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Archive for the ‘Len Kuntz’ Category

Bulimia

By Len Kuntz

I am reaching inside myself,
elbow cocked toward a ceiling,
fist and fingers fitted in my mouth,
down the throat
trying to find the key
that unclogs the valve near my esophagus.
But there is no air
and no You,
so I dredge all day,
my fingers as unreliable as ever,
but the nails sharp and jagged,
scratching code into the lining of my larynx
the way prisoners mark days.

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My Girl

By Len Kuntz

She has a ticker tape tongue,
confetti white irises
that loom and brood over a bridge of lash
taking me in strides and stretches,
stitching me into a new suit of clothes,
cheese cloth or something as sheer.
She wants me light and vulnerable
and my girl,
she might be possessive and wicked but
she gets what she wants.
Always has,
always will.

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By Len Kuntz

Satan and dentists and clowns.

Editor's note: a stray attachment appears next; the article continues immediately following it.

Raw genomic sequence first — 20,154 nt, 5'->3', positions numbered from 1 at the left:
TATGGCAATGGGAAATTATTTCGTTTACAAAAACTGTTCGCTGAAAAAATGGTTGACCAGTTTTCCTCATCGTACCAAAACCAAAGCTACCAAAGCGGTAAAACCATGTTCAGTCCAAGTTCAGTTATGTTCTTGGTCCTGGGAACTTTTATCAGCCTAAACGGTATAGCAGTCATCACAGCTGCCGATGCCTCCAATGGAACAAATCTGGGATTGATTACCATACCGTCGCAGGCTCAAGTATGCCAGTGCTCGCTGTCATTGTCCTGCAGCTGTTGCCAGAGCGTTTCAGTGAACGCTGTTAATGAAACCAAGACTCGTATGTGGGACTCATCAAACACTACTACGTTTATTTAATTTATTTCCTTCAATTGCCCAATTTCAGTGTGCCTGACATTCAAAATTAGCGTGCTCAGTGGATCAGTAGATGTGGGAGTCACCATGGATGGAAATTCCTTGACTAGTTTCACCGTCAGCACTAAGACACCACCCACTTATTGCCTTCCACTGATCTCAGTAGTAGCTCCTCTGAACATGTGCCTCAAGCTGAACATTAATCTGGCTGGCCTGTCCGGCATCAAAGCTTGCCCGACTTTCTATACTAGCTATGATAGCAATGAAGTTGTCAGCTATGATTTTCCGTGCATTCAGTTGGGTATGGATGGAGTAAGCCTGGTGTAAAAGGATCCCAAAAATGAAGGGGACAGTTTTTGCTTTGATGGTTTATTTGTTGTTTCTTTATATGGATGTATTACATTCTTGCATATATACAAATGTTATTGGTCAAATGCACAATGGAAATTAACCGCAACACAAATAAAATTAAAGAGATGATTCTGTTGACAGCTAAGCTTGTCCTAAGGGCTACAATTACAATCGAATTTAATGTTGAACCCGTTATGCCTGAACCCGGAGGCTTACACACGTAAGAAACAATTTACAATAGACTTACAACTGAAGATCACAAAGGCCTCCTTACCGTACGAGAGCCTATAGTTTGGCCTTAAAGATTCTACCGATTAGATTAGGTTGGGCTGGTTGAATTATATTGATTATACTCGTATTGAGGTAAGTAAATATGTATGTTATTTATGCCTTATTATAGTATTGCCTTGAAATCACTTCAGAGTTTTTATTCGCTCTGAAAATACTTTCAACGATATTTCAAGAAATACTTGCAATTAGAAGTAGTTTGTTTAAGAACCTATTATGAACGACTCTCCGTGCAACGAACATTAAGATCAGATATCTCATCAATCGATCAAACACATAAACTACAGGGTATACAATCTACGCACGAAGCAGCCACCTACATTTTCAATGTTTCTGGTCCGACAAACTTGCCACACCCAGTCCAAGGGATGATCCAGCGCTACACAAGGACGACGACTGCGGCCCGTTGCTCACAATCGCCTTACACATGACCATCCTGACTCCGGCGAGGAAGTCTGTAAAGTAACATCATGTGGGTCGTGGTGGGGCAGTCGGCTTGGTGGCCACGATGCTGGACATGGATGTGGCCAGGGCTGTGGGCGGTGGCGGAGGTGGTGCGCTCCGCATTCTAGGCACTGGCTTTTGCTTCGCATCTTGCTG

My mother’s cat claw fingernails and the grime beneath Father’s.
Snakes and rats and old people’s blue-veined hands.

Now it is
mornings and Wallingford, our calico, staring at me
as if I’m an axe murderer.
The unmade bed, warm on one side,
the sheets tangled up with nothing.
The bed.
The bed.
The big unmade bed.

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First Fruits

By Len Kuntz

She picked me an early summer peach and held it out like a crystal ball and said to eat from her hand like a little lamb and she laughed, the wind lilting around her, the wild lawns hazy-green shimmering gray-streaked with grace.  She asked me if we would always be this happy, so dependent, innocent, when about to answer a crooked trickle of juice jagged off my chin and onto the bed of my chest where it caught fuzzy white pinwheels, and she said, “Like that dandelion seed there?”

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Wallet

By Len Kuntz

It was there on the bus when he got off
so I took it, cradled the still-warm leather which was
crookedly curled and molded from his shape.
I breathed in the musk and sweat smell, absorbing its dull mystery.
I took my time examining the contents, pleased to learn his wife was
not that pretty after all.
When the bus pulled over at my stop
I skipped down the steps and kept skipping down the street
thinking, “There’s room for me.”

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